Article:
The first lady said the government still has a long way to go before it fulfills the reform agenda set out in London, which included reviewing the qualifications of all legal professionals, increased transparency throughout the progress of a case, and reforming oversight and training of police and prison personnel.
Tapping Into an Earlier National Character
Afghanistan, she said, has been subsumed by a culture of violence bred over decades of war. She said she holds out hope that the nation can tap into an earlier national character to rebuild the state—a history at odds with media portrayal of Afghanistan as a “stone age society with competing warlords ready to slaughter each other with the slightest provocation.”
With an even tone, Ghani parried several challenging questions from the audience, which included a number of Afghan expatriates. When a young woman asked whether the ministries of justice and women’s affairs were addressing informal, traditional dispute resolution councils that the questioner called discriminatory and biased, Ghani smiled and replied: “You assert your information with a lot of firmness. It shows your age.”
Decades ago, women had ways to be part of the decision-making, she said. The current “climate of violence and disrespect of women” stems from war, trumping the humanity of Afghanistan.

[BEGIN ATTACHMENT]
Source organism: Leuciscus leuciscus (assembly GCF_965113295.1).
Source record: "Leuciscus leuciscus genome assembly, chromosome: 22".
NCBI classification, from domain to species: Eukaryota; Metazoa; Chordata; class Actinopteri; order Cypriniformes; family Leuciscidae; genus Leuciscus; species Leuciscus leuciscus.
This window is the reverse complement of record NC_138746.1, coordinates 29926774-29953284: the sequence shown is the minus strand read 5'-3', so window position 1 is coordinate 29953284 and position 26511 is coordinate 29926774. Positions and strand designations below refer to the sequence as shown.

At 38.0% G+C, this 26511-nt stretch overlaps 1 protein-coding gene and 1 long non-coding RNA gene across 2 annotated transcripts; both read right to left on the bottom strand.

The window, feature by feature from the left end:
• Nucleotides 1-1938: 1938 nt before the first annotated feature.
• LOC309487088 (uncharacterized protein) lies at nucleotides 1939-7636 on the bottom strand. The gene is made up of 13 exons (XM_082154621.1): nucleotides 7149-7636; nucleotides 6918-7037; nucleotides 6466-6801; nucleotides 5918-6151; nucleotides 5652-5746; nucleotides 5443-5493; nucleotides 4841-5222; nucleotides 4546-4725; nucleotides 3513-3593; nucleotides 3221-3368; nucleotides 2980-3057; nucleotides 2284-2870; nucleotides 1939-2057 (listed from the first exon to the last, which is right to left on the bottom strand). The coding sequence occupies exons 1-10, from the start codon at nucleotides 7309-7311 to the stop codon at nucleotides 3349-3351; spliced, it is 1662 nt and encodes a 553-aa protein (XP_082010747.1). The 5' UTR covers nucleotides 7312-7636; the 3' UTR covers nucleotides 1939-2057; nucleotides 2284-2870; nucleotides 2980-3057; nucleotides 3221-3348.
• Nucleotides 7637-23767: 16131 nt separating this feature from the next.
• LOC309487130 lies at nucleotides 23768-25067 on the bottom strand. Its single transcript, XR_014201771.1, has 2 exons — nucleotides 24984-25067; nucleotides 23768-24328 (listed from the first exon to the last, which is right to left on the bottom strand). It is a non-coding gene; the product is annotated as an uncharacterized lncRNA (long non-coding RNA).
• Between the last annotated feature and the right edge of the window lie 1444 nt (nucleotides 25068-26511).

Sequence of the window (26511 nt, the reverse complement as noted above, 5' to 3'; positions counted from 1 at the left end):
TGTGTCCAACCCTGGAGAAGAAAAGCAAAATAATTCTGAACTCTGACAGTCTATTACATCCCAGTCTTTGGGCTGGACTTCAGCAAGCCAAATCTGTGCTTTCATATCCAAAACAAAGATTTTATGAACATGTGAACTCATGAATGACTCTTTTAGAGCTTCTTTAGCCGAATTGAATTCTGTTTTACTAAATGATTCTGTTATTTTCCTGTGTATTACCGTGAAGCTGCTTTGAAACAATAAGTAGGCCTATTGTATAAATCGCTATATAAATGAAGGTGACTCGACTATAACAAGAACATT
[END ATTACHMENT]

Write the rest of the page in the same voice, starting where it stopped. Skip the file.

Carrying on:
Another questioner objected to talks to allow Gulbuddin Hekmatyar, leader of Hezb-i-Islami militant group, to return to Kabul for the first time since 1996, when he was pushed out by the Taliban. The commander is accused of responsibility for the deaths of thousands during the civil war, including the indiscriminate shelling of Kabul. “It is like bin Laden saying he wants to come to New York,” the audience member said.
“I understand what you’re saying,” Ghani said. “And in war you really develop very strong feelings of hate. It is hard. But you make peace with enemies, not friends.”
She said her husband would not give away too much. “This person is also an Afghan. And under certain conditions he has a right to be in this country.”
“It is a hard one to swallow,” she said. “If he gets a house somewhere and lives peacefully, that’s fine; it’s not a problem. And I hope you will be able to find that peace in you.”
Changing the culture of violence will require a range of approaches—dialogue, cultural promotion, art, education reform, defense of women, and more, she said. Institutional reform is perhaps even more important for sustainable gains, she said. Recent change in the country’s system of justice is a hopeful story that must not be ignored, she said.